Why go to the trouble of introducing Stein’s daughter, and then his grandchild, only to snuff him out in the eleventh hour? It felt like the event needed a big death to solidify its “bigness,” and that came at the expense of Stein — a character who already had one foot out the door. But it robbed a good man of a rare happy ending, even though he’d earned it. Yes, life isn’t fair and there’s a lesson to learn from that, but the episode didn’t seem all that interested in teaching it. Instead, it felt like needless tragedy at best. And callousness at worst.

Seeing Jax tasked with informing Stein’s family of his death was positively brutal, as was his breakdown at the funeral. This might have been a story worth telling, but rolling it into a huge event about fighting doppelgänger Nazis doesn’t seem to have been the best fit.

Assorted musings



*The fan service and easter egg moments came fast and furious, and almost all of them worked. We got Mister Terrific and Cisco on a spaceship, and Cisco even got a chance to fly it. We got the Flash and the Ray slugging it out with Red Tornado. We got Quentin Lance as an evil Nazi. We got Thawne rolling around S.T.A.R. Labs in a wheelchair. We got an alt-universe version of Leonard Snart, Citizen Cold, who is the most perfectly goody-two-shoes hero you’ll ever meet. Felicity and Iris do their best Die Hard impression. We get the rebel base on Earth-X, which is in a repurposed Arrow Cave. We get a man-of-steel joke from Nate. We get Wynn as a hardened, Earth-X general. We get more Sara and Alex ‘shipping goodness. We get a reference to some future battle between Superman and the Reverse-Flash (perhaps a future crossover will get the real Man of Steel in on the action?). We get a reunion between Snart and Rory (no ghosts required). We get another classic Flash vs. Reverse Flash face-off. We get the Green Arrow killing the Nazi Arrow. With an arrow, of course. And a whole lot more.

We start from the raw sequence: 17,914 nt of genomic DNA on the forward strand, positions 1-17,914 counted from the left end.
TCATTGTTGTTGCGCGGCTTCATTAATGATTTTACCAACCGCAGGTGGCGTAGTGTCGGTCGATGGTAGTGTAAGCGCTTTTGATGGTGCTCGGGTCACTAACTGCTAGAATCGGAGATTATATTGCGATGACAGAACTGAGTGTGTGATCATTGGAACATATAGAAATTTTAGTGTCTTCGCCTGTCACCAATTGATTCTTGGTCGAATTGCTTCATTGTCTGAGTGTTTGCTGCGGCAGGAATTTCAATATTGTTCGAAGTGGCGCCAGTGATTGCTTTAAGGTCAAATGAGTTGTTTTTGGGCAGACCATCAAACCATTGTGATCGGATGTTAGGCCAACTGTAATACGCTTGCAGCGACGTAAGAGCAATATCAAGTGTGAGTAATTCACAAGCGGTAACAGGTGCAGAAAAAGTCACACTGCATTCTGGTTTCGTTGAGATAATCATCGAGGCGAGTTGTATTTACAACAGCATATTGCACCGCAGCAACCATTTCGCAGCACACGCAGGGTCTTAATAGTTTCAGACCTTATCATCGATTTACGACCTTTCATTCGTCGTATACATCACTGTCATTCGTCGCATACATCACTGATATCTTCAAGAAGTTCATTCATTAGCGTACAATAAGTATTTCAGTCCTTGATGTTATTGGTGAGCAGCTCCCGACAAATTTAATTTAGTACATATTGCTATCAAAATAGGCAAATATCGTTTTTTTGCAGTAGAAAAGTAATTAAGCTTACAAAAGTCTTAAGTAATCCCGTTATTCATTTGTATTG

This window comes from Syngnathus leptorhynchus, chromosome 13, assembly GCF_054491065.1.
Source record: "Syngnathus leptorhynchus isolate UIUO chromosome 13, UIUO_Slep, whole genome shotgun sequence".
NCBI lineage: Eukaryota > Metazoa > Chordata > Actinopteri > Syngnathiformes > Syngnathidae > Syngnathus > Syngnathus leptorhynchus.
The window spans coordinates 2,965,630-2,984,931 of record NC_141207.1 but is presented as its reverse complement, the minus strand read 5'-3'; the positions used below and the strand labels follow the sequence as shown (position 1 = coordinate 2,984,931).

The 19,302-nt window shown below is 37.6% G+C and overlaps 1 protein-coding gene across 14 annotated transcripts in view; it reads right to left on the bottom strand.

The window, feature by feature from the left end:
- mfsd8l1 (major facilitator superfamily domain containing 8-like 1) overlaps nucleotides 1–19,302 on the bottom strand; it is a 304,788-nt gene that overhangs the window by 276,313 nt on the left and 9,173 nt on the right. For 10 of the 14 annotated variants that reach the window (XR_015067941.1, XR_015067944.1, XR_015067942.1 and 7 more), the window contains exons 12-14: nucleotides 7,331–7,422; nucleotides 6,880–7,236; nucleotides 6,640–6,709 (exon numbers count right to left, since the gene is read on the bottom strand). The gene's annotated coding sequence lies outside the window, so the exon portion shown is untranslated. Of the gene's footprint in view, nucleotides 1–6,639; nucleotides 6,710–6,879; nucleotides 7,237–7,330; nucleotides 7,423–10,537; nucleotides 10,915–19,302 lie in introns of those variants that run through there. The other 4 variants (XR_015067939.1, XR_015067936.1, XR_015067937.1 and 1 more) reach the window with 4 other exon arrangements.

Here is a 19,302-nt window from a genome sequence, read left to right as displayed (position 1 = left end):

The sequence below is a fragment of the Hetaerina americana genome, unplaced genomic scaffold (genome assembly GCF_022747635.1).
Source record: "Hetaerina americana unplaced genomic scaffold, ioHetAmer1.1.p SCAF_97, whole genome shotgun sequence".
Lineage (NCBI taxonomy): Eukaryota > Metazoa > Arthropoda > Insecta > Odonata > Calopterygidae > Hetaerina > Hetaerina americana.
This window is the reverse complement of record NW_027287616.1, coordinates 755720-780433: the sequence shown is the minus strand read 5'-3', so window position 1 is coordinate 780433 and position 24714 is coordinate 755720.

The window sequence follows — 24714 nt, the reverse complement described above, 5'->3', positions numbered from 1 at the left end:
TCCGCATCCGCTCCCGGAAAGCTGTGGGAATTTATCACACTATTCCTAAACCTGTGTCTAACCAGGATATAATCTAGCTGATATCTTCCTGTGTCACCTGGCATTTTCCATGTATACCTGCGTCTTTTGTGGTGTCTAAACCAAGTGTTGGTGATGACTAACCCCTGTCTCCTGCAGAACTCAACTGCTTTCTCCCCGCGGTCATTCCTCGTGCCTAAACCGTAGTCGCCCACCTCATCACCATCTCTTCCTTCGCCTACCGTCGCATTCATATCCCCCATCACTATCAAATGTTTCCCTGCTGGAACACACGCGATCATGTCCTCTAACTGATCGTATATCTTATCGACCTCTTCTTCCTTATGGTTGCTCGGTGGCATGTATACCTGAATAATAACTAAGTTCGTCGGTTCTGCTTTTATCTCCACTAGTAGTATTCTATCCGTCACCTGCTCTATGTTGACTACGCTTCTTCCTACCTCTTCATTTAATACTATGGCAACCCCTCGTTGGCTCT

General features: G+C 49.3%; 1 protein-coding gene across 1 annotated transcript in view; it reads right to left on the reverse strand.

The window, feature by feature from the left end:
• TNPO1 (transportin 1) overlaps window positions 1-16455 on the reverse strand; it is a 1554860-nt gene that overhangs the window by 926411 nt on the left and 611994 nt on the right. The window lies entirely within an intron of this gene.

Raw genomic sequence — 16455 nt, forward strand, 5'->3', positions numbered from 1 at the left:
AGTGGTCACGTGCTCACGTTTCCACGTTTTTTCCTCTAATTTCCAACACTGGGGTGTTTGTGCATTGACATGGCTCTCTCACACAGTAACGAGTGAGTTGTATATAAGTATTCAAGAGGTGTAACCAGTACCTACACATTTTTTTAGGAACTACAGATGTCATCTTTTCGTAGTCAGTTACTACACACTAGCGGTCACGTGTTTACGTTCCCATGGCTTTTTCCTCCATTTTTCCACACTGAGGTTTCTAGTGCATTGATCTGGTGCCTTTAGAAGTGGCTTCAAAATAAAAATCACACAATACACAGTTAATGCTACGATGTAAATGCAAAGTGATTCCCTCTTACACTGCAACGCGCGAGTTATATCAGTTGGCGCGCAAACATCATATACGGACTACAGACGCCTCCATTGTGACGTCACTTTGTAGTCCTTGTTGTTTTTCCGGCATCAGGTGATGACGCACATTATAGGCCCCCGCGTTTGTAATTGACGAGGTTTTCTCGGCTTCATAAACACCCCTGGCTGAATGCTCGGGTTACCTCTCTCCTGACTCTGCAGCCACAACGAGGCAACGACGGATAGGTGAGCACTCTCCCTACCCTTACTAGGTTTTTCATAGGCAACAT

*One interesting subplot this event touches on is the question of what can happen if Supergirl were to turn evil. It’s a concept that’s been explored at length in the Superman mythology, and we get a nod to that with Overgirl and Supergirl. Growing up on Earth-X, Overgirl sees herself as a god ruling over ants, while Kara obviously embraced humanity and wanted to become its protector. It’s a fascinating clash of ideologies, and fertile ground for further exploration if Supergirl ever wants to go that route. Heck, even Oliver Queen keeps a Kryptonite arrow handy. Just in case a Kryptonian decides to show up and start playing god.

*With the onslaught of heroes on-screen, it’s easy to forget the few that aren’t there. Namely: Where the heck was Dibny, aka Elongated Man, during all this? He was introduced on the Flash this season as Barry’s new protege, so it stands to reason he’d have been at the wedding, right? Can we at least get a line explaining why he’s not around? It felt like such a strange, random omission.

*The Ray was great. He’s set to headline an animated series, but here’s hoping we see more of him in live action in the future. Hey, the Legends are always looking for a few new heroes, right? Also, what’s up with Snart’s decision to stick around Earth-1? Here’s hoping he has one more trick up his sleeve.

Next week: Flash, Legends of Tomorrow, Arrow and Supergirl all get back to normal with some midseason finales.